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"DWG" redirects here. For the cereal byproduct of the distillation process, see Distillers wet grains.
Filename extension .dwg
Internet media type application/acad
Developed by Autodesk, Open Design Alliance and others
Type of format Computer-aided design

DWG (from drawing) is a binary file format used for storing two- and three- dimensional design data and metadata. It is the native format for several CAD packages including DraftSight, AutoCAD, IntelliCAD (and its variants), Caddie and Open Design Alliance compliant applications . In addition, DWG is supported non-natively by many other CAD applications. The .bak (drawing backup), .dws (drawing standards), .dwt (drawing template) and .sv$ (temporary automatic save) files are also DWG files.

In addition, the two companies will facilitate work process interoperability between their AEC applications through supporting the reciprocal use of available Application Programming Interfaces (APIs).[2]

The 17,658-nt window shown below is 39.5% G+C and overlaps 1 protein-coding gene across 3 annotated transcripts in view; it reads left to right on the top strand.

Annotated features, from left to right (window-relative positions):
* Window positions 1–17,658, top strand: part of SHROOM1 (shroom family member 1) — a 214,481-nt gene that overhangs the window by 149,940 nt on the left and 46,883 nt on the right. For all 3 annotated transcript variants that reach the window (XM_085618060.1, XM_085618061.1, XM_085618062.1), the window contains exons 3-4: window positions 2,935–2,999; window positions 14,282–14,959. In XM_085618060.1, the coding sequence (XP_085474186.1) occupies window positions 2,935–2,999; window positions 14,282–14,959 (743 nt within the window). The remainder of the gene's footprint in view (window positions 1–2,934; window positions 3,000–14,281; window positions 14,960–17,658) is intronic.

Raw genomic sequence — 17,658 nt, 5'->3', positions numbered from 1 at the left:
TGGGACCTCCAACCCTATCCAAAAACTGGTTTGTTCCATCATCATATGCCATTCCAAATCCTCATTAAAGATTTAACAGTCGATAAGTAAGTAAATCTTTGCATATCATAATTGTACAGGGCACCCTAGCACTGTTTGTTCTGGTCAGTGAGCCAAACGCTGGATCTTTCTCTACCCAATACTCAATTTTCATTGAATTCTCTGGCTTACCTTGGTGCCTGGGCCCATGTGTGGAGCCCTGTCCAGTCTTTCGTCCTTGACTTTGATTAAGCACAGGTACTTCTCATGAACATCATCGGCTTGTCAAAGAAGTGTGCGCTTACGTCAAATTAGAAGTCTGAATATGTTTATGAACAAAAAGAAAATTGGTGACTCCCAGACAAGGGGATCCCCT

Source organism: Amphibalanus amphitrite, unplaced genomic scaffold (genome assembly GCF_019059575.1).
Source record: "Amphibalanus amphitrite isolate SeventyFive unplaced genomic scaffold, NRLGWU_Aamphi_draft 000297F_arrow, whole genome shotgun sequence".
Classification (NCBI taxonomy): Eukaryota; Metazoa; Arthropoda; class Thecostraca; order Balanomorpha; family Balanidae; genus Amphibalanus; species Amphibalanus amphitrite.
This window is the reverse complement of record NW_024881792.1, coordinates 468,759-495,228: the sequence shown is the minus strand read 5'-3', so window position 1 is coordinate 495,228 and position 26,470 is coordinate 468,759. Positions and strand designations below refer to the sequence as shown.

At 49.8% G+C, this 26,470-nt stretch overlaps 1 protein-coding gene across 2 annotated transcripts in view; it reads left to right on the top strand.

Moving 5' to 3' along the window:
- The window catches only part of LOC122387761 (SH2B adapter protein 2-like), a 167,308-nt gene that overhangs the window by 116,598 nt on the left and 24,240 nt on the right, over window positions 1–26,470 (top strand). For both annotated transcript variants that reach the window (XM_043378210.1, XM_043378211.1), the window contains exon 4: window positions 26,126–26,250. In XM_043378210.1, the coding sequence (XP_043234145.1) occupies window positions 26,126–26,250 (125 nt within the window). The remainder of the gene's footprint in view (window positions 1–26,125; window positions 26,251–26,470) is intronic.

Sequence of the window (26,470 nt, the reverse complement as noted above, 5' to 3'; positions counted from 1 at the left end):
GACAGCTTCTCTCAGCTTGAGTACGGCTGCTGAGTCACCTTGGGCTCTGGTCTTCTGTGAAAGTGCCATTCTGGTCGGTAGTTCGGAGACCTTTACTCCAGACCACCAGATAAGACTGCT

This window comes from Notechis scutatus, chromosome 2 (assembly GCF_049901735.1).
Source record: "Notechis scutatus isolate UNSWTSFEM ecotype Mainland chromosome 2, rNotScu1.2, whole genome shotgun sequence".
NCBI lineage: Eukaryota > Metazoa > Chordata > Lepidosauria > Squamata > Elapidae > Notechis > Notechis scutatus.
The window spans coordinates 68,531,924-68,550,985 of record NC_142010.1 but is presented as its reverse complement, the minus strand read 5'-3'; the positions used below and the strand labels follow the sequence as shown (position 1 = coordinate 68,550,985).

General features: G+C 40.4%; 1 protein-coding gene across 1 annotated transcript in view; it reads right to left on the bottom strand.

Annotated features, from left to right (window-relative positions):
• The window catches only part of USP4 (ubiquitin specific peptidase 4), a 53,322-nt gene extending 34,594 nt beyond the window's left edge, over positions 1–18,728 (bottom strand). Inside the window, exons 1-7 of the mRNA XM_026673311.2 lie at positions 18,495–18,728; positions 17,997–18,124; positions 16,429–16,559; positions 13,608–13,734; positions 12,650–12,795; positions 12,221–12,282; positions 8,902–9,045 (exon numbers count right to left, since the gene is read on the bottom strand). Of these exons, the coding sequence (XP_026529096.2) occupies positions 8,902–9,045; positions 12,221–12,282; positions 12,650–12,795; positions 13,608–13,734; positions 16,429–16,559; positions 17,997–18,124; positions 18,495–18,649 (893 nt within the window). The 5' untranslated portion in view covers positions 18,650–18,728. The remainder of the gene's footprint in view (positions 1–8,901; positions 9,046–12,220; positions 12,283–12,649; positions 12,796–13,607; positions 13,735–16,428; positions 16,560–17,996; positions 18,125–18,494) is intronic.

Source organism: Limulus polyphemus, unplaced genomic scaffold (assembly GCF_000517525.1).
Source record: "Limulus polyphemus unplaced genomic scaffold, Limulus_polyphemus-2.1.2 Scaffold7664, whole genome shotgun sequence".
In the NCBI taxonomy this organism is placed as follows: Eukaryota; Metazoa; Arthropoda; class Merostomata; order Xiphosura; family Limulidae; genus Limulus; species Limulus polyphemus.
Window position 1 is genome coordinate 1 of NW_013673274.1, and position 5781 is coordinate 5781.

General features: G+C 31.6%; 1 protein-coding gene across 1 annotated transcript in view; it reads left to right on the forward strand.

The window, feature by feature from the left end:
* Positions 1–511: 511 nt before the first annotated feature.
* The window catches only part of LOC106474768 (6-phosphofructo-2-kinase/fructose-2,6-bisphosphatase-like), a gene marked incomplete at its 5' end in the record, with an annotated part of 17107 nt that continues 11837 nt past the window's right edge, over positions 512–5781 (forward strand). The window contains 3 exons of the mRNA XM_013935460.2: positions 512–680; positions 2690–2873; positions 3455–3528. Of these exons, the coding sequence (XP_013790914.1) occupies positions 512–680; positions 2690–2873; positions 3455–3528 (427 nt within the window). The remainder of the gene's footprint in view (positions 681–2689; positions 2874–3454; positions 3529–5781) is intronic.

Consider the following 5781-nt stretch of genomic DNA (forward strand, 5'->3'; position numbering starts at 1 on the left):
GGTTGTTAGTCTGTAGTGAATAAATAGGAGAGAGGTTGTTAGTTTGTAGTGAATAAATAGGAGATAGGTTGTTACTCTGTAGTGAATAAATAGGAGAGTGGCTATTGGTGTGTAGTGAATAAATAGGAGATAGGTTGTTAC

Version history[edit]

Version Internal version AutoCAD versions
DWG R1.0 MC0.0 AutoCAD Release 1.0
DWG R1.2 AC1.2 AutoCAD Release 1.2
DWG R1.40 AC1.40 AutoCAD Release 1.40
DWG R2.05 AC1.50 AutoCAD Release 2.05
DWG R2.10 AC2.10 AutoCAD Release 2.10
DWG R2.21 AC2.21 AutoCAD Release 2.21
DWG R2.22 AC1001, AC2.22 AutoCAD Release 2.22
DWG R2.50 AC1002 AutoCAD Release 2.50
DWG R2.60 AC1003 AutoCAD Release 2.60
DWG R9 AC1004 AutoCAD Release 9
DWG R10 AC1006 AutoCAD Release 10
DWG R11/12 AC1009 AutoCAD Release 11, AutoCAD Release 12
DWG R13 AC1012 AutoCAD Release 13
DWG R14 AC1014 AutoCAD Release 14
DWG 2000 AC1015 AutoCAD 2000, AutoCAD 2000i, AutoCAD 2002